Comparison of Subcuticular Suture Versus Surgical Staples for Closure of Pfannenstiel Skin Incisions

The safety and scientific validity of this study is the responsibility of the study sponsor and investigators. Listing a study does not mean it has been evaluated by the U.S. Federal Government. Read our disclaimer for details. Identifier: NCT00186732
Recruitment Status : Completed
First Posted : September 16, 2005
Last Update Posted : August 11, 2011
Information provided by:
St. Joseph's Healthcare Hamilton

September 12, 2005
September 16, 2005
August 11, 2011
July 2005
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1. Pain
Complete list of historical versions of study NCT00186732 on Archive Site
  • Cosmesis
  • Infection rates
  • Length of stay OR time
  • Overall patient satisfaction
  • 1. Cosmesis
  • 2. Infection rates
  • 3. Length of stay
  • 4. OR time
  • 5. Overall patient satisfaction
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Comparison of Subcuticular Suture Versus Surgical Staples for Closure of Pfannenstiel Skin Incisions
Pfannenstiel Incision Closure: Subcuticular Suture Versus Surgical Staples

This study compares methods of closure for Pfannenstiel incisions commonly used during gynecological and obstetrical surgery. Patients are assigned to closure by either surgical staples or a buried suture. Information is collected on the day of surgery, post-operative day two and at the six-week follow up visit. The amount of pain and cosmetic result are compared. Infection rates will also be monitored for the two groups.

The study hypothesis is as follows: subcuticular (buried) sutures as compared to surgical staples lead to decreased post-operative pain and improved cosmetic result. Infection rates are similar for both groups.

There is little evidence in the literature to guide the choice of closure material for Pfannenstiel laparotomy. Currently this decision is based primarily on physician preference. Physicians differ greatly in their view on which is better. This is based on personal habit and experience and not on scientific evidence. Specifically in the field of obstetrics and gynecology there has only been one randomized trial of approximately 60 patients undergoing cesarean section comparing subcuticular suture vs surgical staples for closure of their Pfannenstiel skin incisions (Frishman et al., 1997). This study showed that Pfannenstiel skin incisions closed with subcuticular closure following cesarean section result in less postoperative pain and are more cosmetically appealing as compared to incisions closed with staples.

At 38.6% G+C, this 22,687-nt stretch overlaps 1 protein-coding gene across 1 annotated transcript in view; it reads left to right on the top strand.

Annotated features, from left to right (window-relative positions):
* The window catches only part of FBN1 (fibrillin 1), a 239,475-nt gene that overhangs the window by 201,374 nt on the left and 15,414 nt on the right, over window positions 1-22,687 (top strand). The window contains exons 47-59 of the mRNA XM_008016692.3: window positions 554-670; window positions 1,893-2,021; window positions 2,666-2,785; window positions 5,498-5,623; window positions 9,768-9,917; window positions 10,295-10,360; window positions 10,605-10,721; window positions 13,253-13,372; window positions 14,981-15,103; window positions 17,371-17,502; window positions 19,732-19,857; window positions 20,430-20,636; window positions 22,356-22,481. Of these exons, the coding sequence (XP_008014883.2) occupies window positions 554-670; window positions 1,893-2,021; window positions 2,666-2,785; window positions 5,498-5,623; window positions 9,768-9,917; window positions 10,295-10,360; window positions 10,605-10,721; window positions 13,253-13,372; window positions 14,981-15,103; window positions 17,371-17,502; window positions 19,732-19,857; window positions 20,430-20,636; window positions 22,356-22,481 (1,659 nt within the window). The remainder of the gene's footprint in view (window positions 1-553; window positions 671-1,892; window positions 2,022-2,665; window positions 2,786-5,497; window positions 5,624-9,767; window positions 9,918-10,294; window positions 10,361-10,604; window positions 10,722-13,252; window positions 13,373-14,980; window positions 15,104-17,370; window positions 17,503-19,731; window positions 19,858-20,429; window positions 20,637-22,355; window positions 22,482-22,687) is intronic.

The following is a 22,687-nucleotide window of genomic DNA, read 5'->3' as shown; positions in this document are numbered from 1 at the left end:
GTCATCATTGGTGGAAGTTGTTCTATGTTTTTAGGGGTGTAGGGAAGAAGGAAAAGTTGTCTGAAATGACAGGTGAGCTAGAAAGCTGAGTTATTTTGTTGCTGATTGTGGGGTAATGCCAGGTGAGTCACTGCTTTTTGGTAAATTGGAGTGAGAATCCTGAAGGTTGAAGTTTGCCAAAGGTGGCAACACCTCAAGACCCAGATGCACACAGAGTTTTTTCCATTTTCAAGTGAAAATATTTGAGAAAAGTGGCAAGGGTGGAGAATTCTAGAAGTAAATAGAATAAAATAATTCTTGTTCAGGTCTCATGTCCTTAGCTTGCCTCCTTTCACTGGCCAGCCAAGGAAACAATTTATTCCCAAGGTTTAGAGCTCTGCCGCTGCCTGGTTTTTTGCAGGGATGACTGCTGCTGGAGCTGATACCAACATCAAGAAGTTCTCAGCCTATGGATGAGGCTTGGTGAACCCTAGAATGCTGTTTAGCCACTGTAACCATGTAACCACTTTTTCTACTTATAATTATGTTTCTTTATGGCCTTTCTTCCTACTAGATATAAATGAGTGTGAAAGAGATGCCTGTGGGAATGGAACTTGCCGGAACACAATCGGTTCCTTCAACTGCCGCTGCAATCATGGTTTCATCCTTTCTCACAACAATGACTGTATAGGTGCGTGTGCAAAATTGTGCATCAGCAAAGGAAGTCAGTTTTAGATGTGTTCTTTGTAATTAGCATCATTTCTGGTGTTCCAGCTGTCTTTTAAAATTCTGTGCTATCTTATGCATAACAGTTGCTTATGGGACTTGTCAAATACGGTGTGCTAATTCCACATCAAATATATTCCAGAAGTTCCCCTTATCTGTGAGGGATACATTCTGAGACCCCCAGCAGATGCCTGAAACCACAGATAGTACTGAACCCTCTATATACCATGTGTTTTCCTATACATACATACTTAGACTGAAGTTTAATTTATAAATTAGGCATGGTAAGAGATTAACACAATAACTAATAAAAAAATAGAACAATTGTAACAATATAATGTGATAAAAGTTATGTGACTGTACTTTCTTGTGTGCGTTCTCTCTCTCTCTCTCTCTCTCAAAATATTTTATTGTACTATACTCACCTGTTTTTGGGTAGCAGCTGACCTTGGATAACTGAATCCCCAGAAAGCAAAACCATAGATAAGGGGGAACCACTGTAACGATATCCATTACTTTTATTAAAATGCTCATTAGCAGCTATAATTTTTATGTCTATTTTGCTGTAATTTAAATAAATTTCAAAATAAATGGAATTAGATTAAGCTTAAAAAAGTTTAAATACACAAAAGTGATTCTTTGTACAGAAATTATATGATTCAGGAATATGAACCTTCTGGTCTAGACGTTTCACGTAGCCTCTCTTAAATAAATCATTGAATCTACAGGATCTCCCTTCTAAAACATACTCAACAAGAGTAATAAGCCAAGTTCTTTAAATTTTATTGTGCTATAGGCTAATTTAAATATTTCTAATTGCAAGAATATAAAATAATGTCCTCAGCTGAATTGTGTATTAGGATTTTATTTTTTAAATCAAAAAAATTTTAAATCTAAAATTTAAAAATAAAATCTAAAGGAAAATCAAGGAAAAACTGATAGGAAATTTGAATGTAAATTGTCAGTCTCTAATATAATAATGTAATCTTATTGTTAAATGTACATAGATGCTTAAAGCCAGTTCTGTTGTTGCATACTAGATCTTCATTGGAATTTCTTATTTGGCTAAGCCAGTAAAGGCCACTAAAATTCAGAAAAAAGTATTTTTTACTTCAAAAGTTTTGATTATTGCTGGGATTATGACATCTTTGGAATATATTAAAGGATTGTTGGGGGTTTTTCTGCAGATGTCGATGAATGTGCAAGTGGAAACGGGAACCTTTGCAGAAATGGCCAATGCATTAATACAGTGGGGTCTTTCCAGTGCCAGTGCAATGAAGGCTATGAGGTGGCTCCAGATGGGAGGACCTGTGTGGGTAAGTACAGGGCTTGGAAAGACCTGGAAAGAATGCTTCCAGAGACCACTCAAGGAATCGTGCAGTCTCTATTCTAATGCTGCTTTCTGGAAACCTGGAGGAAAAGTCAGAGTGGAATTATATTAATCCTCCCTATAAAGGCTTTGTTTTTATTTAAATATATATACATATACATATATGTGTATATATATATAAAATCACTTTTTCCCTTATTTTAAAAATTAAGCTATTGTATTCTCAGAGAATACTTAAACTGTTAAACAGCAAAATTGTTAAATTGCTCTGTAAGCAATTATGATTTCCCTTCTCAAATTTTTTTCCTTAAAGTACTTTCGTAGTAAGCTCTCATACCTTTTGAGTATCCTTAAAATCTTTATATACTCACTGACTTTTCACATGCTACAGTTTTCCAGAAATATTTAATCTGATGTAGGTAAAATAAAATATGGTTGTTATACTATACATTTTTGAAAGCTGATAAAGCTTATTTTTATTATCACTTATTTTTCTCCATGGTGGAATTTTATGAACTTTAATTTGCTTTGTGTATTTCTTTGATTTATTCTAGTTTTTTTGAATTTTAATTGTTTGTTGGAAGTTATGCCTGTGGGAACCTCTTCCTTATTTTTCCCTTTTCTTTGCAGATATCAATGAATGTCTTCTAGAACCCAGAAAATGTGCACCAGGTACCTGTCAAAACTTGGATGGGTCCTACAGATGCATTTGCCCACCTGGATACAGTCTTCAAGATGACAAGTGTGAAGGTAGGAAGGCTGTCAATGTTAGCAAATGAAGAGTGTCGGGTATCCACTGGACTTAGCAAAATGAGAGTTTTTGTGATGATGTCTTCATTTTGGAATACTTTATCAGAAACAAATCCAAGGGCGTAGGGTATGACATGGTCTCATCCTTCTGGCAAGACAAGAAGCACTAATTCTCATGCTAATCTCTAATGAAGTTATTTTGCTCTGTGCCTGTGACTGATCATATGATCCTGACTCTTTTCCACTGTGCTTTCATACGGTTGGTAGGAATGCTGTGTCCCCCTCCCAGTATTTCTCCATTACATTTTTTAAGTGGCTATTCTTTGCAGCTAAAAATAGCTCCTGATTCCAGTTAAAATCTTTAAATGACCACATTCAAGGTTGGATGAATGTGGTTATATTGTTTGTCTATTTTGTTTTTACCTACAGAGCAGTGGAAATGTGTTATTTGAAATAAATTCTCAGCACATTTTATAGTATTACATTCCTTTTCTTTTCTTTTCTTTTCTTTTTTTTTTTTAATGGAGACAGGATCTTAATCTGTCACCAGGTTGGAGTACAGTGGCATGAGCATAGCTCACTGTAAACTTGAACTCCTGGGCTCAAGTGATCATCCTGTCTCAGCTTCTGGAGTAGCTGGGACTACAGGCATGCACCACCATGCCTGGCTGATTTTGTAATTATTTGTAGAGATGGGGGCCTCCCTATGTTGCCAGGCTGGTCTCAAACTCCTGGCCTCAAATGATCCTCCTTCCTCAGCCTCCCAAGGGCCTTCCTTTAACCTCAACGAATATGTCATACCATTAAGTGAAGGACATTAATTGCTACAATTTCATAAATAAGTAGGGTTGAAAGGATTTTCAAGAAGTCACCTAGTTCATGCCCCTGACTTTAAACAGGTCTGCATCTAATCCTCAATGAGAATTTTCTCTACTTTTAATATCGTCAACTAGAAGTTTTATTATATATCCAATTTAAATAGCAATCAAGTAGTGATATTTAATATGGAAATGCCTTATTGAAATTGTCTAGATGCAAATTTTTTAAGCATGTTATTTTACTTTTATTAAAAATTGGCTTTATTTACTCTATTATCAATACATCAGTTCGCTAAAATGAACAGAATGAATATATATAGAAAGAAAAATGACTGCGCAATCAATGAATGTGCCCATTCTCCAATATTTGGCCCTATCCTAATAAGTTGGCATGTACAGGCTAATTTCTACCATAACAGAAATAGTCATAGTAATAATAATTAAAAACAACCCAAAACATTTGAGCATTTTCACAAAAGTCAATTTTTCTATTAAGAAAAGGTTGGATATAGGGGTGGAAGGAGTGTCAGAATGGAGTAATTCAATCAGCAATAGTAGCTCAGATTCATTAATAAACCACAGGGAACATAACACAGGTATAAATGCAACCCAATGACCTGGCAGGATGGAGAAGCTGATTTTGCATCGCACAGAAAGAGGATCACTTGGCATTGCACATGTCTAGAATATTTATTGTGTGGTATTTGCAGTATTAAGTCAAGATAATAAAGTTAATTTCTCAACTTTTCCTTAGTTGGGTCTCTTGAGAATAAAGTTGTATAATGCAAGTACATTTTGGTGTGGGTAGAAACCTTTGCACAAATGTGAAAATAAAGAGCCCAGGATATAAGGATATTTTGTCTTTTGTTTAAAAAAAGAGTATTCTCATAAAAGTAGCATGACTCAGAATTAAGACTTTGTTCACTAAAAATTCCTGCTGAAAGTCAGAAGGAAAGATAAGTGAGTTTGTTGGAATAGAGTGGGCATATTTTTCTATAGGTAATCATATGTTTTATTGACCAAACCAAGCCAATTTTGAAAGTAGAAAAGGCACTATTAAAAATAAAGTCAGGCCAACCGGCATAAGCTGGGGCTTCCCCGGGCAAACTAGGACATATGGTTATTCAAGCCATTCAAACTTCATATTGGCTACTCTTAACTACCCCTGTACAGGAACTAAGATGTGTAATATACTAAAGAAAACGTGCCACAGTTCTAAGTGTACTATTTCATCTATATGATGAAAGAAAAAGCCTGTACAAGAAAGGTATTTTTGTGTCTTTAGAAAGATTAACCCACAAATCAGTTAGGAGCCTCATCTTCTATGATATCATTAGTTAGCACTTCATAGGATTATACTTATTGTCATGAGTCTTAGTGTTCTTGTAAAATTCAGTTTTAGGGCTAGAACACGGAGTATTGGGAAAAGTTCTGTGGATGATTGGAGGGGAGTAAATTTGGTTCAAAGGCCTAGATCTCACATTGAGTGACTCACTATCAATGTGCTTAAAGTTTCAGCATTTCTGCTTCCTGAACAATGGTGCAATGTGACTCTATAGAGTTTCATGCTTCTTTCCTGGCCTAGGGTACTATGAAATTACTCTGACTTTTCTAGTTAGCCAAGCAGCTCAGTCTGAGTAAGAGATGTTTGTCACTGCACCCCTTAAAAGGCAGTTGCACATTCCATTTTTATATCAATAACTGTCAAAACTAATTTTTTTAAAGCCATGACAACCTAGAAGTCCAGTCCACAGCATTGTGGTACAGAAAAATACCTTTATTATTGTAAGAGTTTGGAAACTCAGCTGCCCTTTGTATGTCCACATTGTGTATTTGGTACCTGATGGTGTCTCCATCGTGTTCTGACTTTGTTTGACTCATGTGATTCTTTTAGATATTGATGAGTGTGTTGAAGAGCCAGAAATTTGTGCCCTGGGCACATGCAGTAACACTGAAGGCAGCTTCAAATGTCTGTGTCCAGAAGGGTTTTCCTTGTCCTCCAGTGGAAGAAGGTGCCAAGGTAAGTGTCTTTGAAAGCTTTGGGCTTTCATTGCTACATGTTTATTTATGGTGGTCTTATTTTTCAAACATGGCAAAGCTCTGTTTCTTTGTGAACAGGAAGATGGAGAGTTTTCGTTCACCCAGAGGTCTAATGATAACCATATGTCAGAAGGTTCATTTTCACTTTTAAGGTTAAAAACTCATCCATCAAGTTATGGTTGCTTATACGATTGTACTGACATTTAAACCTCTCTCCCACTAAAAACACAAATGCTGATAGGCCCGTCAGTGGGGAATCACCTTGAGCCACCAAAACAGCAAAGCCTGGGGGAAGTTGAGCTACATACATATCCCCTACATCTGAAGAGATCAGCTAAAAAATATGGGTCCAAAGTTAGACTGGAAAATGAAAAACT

This randomized controlled study will compare closure of Pfannenstiel incisions using either subcuticular absorbable suture or surgical staples. It will examine two separate populations - those undergoing cesarean section and those undergoing gynecological surgery such as hysterectomy. These patient groups will be analyzed separately as their demographic characteristics tend to be quite different. The primary outcome will be postoperative pain. Cosmetic result will be a secondary outcome. Cosmesis will be rated both by the patient and the physician. Infection rates are also of great interest although it is unlikely that this study will achieve adequate power to show a statistically significant difference in results. Other outcomes of interest include overall patient satisfaction, total operating room time and length of hospital stay. Patient's body mass index will also be recorded and analyzed to determine whether it affects results in both intervention groups.

There will be a minimum of 144 patients total in the cesarean section group and 144 patients total in the gynecological surgery group - 72 randomized to staples and 72 randomized to subcuticular suture for each group. Thus the entire study will involve approximately 288 patients.

Not Applicable
Allocation: Randomized
Intervention Model: Parallel Assignment
Masking: None (Open Label)
Primary Purpose: Treatment
  • Pain, Postoperative
  • Gynecologic Surgical Procedures
  • Obstetric Surgical Procedures
  • Procedure: Subcuticular Suture
  • Procedure: Surgical Staples
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*   Includes publications given by the data provider as well as publications identified by Identifier (NCT Number) in Medline.
Same as current
June 2007
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Inclusion Criteria:

  • Undergoing gynecological or obstetrical surgery
  • Pfannenstiel skin incision
Sexes Eligible for Study: Female
Child, Adult, Senior
Contact information is only displayed when the study is recruiting subjects
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St. Joseph's Healthcare Hamilton
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Principal Investigator: Cara A Donnery, MD McMaster University Obstetrics and Gynecology Resident
Principal Investigator: Richard Persadie, MD Staff Doctor: St. Joseph's Healthcare, Hamilton
St. Joseph's Healthcare Hamilton
August 2011

ICMJE     Data element required by the International Committee of Medical Journal Editors and the World Health Organization ICTRP